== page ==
In his opening remarks, H.E. Ambassador Cho Tae-yul, Permanent Representative of the Republic of Korea to the UN, emphasized that one of GPEDC’s unique features is its multi-stakeholder platform, calling the national-level monitoring framework “a demonstration of how stakeholders and partners engage in development co-operation in the era of SDGs by measuring their development impact at the national level.” Bangladesh’s Minister of Finance, H.E. Mr. Abul Maal Abdul Muhith, also recognised that to leave no one behind and meet global promises by 2030, we need to effectively engage all relevant stakeholders in development policy- making, planning and implementation, much like Bangladesh’s own local consultative processes and spaces for open dialogue and coordinated policies.

The side event generated evidence-based dialogue, with a wide array of panelists presenting including Ministers from the Dominican Republic and Egypt, representatives from the government of Honduras, civil society (CSO Partnership for Development Effectiveness), private sector (Center for International Private Enterprise), and multi-lateral institutions (World Bank). The discussions led an honest debate around how country-level, multi-stakeholder partnerships can help implement the SDGs and how they might be reflected in VNRs.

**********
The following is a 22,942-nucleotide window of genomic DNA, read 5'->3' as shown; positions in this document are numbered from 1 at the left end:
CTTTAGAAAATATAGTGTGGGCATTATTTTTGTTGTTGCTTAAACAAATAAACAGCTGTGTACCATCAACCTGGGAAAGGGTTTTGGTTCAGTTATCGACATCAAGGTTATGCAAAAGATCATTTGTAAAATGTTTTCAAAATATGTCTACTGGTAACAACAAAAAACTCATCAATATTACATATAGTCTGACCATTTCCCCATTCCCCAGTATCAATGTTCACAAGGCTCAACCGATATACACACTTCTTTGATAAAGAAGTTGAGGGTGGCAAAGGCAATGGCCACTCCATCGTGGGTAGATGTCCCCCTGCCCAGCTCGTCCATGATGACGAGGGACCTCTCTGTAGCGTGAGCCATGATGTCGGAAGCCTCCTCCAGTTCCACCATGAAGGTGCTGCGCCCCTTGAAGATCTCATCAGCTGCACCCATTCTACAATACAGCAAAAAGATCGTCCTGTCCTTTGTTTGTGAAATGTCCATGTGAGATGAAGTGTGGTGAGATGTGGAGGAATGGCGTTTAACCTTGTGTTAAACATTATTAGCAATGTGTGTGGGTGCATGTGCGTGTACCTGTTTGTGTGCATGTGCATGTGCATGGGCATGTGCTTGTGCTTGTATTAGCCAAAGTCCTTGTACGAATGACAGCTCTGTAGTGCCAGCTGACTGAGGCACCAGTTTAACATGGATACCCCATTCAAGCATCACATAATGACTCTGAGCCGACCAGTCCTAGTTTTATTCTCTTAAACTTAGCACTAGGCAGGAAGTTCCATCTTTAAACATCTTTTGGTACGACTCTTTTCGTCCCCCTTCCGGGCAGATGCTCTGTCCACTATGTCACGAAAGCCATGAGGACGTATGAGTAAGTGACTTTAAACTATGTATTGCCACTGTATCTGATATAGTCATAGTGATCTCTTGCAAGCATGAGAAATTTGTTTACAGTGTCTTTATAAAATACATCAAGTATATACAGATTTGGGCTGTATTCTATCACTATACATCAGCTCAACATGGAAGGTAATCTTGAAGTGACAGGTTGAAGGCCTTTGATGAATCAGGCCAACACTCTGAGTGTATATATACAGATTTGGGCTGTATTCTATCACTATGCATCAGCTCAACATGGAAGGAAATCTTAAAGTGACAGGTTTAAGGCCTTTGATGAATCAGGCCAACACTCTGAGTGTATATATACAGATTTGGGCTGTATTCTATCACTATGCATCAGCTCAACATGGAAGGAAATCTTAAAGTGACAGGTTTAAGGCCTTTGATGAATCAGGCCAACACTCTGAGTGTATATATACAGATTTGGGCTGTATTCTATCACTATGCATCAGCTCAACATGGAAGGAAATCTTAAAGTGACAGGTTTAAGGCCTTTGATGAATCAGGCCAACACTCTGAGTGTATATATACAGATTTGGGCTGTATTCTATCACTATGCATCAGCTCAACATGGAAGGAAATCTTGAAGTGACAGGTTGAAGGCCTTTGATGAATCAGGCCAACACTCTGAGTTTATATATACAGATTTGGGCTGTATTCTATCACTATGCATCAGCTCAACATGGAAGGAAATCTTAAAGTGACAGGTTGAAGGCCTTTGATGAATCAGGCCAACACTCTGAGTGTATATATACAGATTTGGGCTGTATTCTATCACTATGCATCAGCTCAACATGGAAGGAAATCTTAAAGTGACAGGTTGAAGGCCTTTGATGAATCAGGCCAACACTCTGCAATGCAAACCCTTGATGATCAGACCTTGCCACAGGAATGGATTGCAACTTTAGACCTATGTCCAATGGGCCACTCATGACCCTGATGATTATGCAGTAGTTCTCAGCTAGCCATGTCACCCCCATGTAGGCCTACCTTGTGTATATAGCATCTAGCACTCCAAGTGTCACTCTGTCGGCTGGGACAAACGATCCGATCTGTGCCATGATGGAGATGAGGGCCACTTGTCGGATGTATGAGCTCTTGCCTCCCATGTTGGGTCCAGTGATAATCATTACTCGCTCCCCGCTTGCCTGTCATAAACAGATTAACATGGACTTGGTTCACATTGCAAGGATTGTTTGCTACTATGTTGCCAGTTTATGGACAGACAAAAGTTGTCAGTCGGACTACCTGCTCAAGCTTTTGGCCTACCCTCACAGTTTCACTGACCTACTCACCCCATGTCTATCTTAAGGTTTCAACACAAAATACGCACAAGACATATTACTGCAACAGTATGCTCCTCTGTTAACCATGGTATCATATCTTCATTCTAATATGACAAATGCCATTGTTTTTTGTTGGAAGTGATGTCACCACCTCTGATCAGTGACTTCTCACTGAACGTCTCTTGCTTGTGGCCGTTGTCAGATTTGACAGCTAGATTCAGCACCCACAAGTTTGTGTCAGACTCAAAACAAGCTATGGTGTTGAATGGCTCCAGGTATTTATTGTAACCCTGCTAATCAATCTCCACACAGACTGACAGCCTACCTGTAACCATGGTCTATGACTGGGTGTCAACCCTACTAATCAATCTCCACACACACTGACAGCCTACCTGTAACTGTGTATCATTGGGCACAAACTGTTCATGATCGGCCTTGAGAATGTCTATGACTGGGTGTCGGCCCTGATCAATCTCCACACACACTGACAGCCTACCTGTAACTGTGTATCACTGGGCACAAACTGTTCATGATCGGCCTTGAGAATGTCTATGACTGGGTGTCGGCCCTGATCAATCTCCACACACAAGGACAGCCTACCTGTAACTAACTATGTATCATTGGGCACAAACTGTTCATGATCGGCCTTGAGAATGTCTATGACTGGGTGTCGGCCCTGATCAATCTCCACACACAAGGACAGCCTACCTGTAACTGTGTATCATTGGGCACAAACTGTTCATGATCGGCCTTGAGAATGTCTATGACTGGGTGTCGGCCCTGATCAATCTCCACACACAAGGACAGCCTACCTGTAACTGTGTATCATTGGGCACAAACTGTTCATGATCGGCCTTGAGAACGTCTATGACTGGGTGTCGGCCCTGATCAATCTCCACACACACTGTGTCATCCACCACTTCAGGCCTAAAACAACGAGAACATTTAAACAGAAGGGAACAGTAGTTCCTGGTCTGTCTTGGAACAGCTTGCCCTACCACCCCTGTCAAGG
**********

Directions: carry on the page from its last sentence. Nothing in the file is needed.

Joining 46 other countries who have reported to this year’s VNR process and having also participated in the GPEDC’s 2016 monitoring round, Egypt spoke to the importance of aligning development partners’ programmes with country frameworks and national priorities. Dominican Republic also appreciated the GPEDC’s monitoring process in that it allows for countries and development partners to thoroughly assess their yearly progress in effective development co-operation. Honduras also announced its ongoing plans to participate in the GPEDC’s 2018 monitoring round.